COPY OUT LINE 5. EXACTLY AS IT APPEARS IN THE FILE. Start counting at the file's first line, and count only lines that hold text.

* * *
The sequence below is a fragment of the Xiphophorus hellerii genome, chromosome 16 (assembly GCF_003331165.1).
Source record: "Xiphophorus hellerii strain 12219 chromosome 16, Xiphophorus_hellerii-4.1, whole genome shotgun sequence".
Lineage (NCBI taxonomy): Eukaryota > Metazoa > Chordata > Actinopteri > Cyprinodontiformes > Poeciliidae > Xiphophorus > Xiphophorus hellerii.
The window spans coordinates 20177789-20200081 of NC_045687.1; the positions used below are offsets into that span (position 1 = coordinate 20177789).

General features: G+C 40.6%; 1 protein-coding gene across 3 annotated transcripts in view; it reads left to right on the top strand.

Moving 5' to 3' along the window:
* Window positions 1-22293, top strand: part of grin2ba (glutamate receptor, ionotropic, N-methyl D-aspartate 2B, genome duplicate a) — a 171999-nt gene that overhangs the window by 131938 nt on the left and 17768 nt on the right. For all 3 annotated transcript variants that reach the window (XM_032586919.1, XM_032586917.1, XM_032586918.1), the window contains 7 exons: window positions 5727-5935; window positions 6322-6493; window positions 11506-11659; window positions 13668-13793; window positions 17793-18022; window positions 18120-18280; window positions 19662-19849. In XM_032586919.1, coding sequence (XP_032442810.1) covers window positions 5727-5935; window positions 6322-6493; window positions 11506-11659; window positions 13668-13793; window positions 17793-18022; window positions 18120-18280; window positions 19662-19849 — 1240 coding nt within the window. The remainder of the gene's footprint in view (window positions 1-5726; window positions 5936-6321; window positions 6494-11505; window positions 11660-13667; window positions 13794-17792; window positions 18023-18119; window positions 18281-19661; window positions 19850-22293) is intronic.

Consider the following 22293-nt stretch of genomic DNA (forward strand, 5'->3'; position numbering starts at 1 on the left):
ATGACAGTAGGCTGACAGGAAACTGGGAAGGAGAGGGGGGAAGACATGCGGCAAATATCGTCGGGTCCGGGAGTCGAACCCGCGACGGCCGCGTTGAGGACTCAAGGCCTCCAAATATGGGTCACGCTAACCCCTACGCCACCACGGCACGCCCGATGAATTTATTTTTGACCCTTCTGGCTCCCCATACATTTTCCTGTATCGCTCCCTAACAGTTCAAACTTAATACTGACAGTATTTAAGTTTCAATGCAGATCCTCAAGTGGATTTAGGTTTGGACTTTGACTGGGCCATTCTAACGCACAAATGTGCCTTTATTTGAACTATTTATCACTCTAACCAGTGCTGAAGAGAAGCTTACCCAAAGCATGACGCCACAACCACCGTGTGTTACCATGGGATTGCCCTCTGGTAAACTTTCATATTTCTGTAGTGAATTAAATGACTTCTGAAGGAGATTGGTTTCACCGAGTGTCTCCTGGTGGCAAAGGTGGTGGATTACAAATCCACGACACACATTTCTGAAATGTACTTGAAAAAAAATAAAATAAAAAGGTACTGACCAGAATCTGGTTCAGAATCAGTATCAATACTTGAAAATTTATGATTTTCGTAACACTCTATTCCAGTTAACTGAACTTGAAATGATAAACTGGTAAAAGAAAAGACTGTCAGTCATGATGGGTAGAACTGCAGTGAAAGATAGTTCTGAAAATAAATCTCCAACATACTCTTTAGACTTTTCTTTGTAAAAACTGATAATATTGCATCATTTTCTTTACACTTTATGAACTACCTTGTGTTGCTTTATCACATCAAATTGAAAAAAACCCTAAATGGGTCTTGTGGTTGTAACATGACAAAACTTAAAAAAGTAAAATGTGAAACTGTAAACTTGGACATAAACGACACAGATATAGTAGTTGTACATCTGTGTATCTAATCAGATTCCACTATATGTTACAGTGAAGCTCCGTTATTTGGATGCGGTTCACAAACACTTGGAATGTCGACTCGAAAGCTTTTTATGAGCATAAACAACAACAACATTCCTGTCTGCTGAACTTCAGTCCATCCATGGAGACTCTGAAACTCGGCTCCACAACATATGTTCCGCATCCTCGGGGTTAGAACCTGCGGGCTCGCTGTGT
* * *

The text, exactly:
General features: G+C 40.6%; 1 protein-coding gene across 3 annotated transcripts in view; it reads left to right on the top strand.